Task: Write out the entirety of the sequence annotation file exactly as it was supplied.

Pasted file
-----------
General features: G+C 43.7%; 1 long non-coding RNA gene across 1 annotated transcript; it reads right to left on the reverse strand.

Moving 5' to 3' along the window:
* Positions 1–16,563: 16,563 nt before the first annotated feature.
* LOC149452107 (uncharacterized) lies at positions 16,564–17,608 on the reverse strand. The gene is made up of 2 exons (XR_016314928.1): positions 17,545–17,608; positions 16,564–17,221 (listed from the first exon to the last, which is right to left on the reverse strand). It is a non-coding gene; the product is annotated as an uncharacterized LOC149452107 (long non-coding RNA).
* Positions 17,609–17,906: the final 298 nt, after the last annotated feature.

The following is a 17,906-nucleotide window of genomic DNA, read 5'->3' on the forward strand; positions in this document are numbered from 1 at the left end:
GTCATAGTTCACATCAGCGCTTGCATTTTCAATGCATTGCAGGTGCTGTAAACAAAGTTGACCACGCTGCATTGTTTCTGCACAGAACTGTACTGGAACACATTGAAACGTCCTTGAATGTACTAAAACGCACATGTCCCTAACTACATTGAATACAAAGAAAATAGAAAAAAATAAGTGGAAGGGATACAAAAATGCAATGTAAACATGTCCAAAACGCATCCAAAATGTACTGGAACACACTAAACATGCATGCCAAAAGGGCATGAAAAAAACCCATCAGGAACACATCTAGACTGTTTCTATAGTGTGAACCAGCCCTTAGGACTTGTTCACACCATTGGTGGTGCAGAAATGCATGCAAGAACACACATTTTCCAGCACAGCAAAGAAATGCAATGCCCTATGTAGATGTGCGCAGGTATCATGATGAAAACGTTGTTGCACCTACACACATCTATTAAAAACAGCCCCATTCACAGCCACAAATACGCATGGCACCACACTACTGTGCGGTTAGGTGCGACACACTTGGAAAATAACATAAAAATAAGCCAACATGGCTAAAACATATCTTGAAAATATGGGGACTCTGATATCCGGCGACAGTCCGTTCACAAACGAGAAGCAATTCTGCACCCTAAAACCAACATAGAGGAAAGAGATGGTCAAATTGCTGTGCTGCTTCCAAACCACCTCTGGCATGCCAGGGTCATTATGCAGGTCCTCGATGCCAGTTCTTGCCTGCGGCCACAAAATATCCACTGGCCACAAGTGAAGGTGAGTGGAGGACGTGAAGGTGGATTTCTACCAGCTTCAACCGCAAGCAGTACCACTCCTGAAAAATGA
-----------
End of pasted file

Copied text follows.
General features: G+C 43.7%; 1 long non-coding RNA gene across 1 annotated transcript; it reads right to left on the reverse strand.

Moving 5' to 3' along the window:
* Positions 1–16,563: 16,563 nt before the first annotated feature.
* LOC149452107 (uncharacterized) lies at positions 16,564–17,608 on the reverse strand. The gene is made up of 2 exons (XR_016314928.1): positions 17,545–17,608; positions 16,564–17,221 (listed from the first exon to the last, which is right to left on the reverse strand). It is a non-coding gene; the product is annotated as an uncharacterized LOC149452107 (long non-coding RNA).
* Positions 17,609–17,906: the final 298 nt, after the last annotated feature.

The following is a 17,906-nucleotide window of genomic DNA, read 5'->3' on the forward strand; positions in this document are numbered from 1 at the left end:
GTCATAGTTCACATCAGCGCTTGCATTTTCAATGCATTGCAGGTGCTGTAAACAAAGTTGACCACGCTGCATTGTTTCTGCACAGAACTGTACTGGAACACATTGAAACGTCCTTGAATGTACTAAAACGCACATGTCCCTAACTACATTGAATACAAAGAAAATAGAAAAAAATAAGTGGAAGGGATACAAAAATGCAATGTAAACATGTCCAAAACGCATCCAAAATGTACTGGAACACACTAAACATGCATGCCAAAAGGGCATGAAAAAAACCCATCAGGAACACATCTAGACTGTTTCTATAGTGTGAACCAGCCCTTAGGACTTGTTCACACCATTGGTGGTGCAGAAATGCATGCAAGAACACACATTTTCCAGCACAGCAAAGAAATGCAATGCCCTATGTAGATGTGCGCAGGTATCATGATGAAAACGTTGTTGCACCTACACACATCTATTAAAAACAGCCCCATTCACAGCCACAAATACGCATGGCACCACACTACTGTGCGGTTAGGTGCGACACACTTGGAAAATAACATAAAAATAAGCCAACATGGCTAAAACATATCTTGAAAATATGGGGACTCTGATATCCGGCGACAGTCCGTTCACAAACGAGAAGCAATTCTGCACCCTAAAACCAACATAGAGGAAAGAGATGGTCAAATTGCTGTGCTGCTTCCAAACCACCTCTGGCATGCCAGGGTCATTATGCAGGTCCTCGATGCCAGTTCTTGCCTGCGGCCACAAAATATCCACTGGCCACAAGTGAAGGTGAGTGGAGGACGTGAAGGTGGATTTCTACCAGCTTCAACCGCAAGCAGTACCACTCCTGAAAAATGA